The Real Story Behind Steve Jobs & His Daughter Lisa Brennan-Jobs
It's been a few of years since the biopic Steve Jobs starring Michael Fassbender (not to be confused with 2013's Jobs starring Ashton Kutcher) hit big screens, and it's safe to say that the film left a lasting impression. The movie got two Oscar noms and won Golden Globes for Best Supporting Actress in a Supporting Role (Kate Winslet) and Best Screenplay (Aaron Sorkin), but perhaps the element of the film that really got people talking the most was its depiction of the relationship between Steve Jobs and his daughter, Lisa Brennan-Jobs.
Obviously, Jobs didn't come out smelling like roses for the way he treated Brennan-Jobs and her mother, Chrisann Brennan, but how much of what showed up on screen was real, and how much was exaggerated for entertainment value? We did a little digging.
Separating fact from fiction
It's common knowledge that movie and TV plotlines are normally, shall we say, embellished — even when based on a true story. This is exactly what got fans to talking after seeing the movie. We see Steve Jobs' daughter Brennan-Jobs appear in multiple stages and ages throughout the movie, played by three different actresses as she grows up.
And while the movie mainly focuses on Jobs' legacy and lifetime achievements, broken up into three different acts based on major product releases, critics say the interaction between Jobs and Brennan-Jobs in the movie is actually a metaphor for his ego and his need to control everything around him.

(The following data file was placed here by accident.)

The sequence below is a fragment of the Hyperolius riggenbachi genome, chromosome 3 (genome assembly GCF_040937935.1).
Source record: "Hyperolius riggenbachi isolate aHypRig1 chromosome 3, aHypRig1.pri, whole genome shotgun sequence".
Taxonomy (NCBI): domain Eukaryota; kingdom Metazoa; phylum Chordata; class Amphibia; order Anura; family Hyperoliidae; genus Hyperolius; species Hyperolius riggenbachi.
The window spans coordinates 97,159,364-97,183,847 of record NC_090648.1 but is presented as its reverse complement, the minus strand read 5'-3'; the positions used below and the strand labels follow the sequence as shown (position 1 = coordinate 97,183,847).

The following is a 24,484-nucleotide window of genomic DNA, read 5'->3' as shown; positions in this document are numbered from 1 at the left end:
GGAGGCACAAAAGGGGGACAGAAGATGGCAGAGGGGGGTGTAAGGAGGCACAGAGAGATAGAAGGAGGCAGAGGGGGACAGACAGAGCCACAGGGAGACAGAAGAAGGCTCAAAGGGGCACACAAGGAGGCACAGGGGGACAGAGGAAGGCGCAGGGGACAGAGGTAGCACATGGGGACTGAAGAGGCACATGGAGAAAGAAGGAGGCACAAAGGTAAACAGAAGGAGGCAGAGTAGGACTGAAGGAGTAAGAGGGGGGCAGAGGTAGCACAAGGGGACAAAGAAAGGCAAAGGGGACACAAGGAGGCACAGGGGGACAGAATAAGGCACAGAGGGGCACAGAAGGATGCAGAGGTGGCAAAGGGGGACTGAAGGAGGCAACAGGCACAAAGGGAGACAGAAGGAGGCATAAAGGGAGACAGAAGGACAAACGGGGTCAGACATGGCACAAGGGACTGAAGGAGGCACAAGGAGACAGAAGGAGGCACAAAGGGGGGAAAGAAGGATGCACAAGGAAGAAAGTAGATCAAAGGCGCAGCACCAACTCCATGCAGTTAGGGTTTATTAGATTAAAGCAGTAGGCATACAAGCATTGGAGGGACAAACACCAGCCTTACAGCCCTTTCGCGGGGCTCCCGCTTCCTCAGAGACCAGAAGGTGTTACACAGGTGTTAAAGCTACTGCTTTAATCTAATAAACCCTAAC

Here's what we know about the real Lisa Brennan-Jobs: Born May 17, 1978, Lisa Nicole Brennan-Jobs is the Apple cofounder Steve Jobs' daughter from his high school love, Chrisann Brennan. Jobs wasn't present for Brennan-Jobs' birth, but he came to visit a few days after she was born.
The name Lisa was then given to a new computer Jobs was working on, but he created the acronym "Local Integrated Software Architecture" to explain the name to customers. In a very strange act of parenting, he told Brennan-Jobs he did not name the computer after her. According to Walter Isaacson's book, Steve Jobs, years later Jobs said, "Obviously, it was named for my daughter."
Strangely, though, perhaps terrified by the prospect of being a father, Jobs publicly denied being Brennan-Jobs' dad, and a legal case followed. Even after a DNA paternity test established Jobs as Brennan-Jobs' father, he made up a ridiculous argument that because the DNA test said he was 94.1 percent likely to be Brennan-Jobs' father, 28 percent of the male population could also be her father. Years later, Jobs apologized for the cruel remarks.
Once paternity was legally declared, Jobs was forced to give Brennan-Jobs' mom $385 per month in child support. He increased the amount to a mere $500 a month once he became a millionaire. As Brennan-Jobs got older, she and her father reconciled, and she even lived with him during high school. It wasn't until then that she legally changed her name to Lisa Brennan-Jobs (adding the Jobs). Wanting to be a writer, Brennan-Jobs attended Harvard University and graduated in 2000.
A version of this article was originally published in October 2015.